Stop anyone on the street in Europe, Latin America, Africa and even Asia, and chances are they'll know the name Lionel Messi — and they'll probably know what he did this week. The soccer phenom scored his 88th goal of the year, which is widely thought to be a world record.
And the year's not over yet.
On Sunday, Messi, 25, scored his 86th goal of the calendar year in a Spanish league game against Real Betis, in Seville. The goal, Messi's second of the game, gave Barcelona a 2-1 win over Betis, with the announcer booming, "A new goal king!"
The Hobbit's path to the screen may have started out as tortuous as a trek through the deadly Helcaraxe, filled with detours (Guillermo del Toro was initially going to direct), marked by conflict (New Zealand labor disputes) and strewn with seemingly insurmountable obstacles (so many that the filmmakers threatened to move the shoot to Australia).
Originally published on Thu December 13, 2012 5:54 pm
When most drivers get a ticket from a speed-zone camera, there's little they can do but pay the fine. After all, the ticket often includes photographic proof that their car was over the limit. But a Maryland driver is fighting his $40 fine precisely because of what the photos show: his car, sitting at a red light.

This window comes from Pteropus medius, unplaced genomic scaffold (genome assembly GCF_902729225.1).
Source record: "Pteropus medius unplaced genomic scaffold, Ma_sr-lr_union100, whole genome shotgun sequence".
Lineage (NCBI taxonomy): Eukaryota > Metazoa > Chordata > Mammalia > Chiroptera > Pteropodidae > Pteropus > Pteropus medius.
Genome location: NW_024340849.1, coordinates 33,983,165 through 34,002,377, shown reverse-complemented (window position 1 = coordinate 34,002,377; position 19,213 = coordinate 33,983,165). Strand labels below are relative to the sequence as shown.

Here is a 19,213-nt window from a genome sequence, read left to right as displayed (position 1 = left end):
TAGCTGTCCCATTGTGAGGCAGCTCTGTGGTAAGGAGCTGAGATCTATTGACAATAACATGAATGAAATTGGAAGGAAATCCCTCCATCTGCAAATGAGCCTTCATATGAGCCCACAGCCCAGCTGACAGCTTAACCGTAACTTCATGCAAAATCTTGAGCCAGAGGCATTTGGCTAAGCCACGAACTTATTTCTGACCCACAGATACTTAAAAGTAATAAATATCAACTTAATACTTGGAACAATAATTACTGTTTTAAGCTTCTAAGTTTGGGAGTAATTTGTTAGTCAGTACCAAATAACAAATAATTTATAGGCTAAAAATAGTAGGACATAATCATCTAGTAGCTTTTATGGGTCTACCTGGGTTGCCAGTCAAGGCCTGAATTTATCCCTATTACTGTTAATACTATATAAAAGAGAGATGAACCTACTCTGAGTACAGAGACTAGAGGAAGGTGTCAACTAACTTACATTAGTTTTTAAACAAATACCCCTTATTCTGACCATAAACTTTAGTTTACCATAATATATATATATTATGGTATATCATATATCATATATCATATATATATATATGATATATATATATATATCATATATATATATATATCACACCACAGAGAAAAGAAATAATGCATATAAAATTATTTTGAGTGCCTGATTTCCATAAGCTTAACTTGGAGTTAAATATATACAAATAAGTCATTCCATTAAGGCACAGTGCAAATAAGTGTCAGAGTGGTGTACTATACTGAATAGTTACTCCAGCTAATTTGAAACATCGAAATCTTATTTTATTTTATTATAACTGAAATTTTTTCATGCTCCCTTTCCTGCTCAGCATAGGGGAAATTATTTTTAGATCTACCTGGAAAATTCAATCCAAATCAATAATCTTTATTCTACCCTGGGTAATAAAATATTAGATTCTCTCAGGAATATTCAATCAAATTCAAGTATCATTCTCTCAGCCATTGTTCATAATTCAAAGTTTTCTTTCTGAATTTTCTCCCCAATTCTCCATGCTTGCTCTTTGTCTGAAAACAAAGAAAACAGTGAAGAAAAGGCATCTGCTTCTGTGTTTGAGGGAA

Federal and state authorities have received criticism after deciding not to indict HSBC on accusations that it laundered money for Mexican drug cartels and conducted prohibited transactions on behalf of countries like Iran and Sudan. Instead, they entered into a $1.9 billion settlement this week with the bank.
There's no question that HSBC is a massive, sprawling operation. It markets itself as the world's local bank. But watchdogs of the banking industry say mere size should never insulate an organization from the law.
This picture received from North Korea's official Korean Central News Agency on Wednesday shows an orbit image of the satellite Kwangmyongsong-3, being monitored on a large screen at a satellite control center in Cholsan county, North Pyongan province in North Korea.
Originally published on Thu December 13, 2012 3:51 pm
Sputnik 1 just beeped. China's first satellite, launched more than a decade later, simply radioed a communist anthem back to Earth. So far, North Korea's first satellite appears to be less accomplished.
And that shouldn't be a surprise.
Given the history of first orbital space shots, North Korea's apparent struggle with its mission is fairly typical, says David Akin, an associate professor of aerospace engineering at the University of Maryland.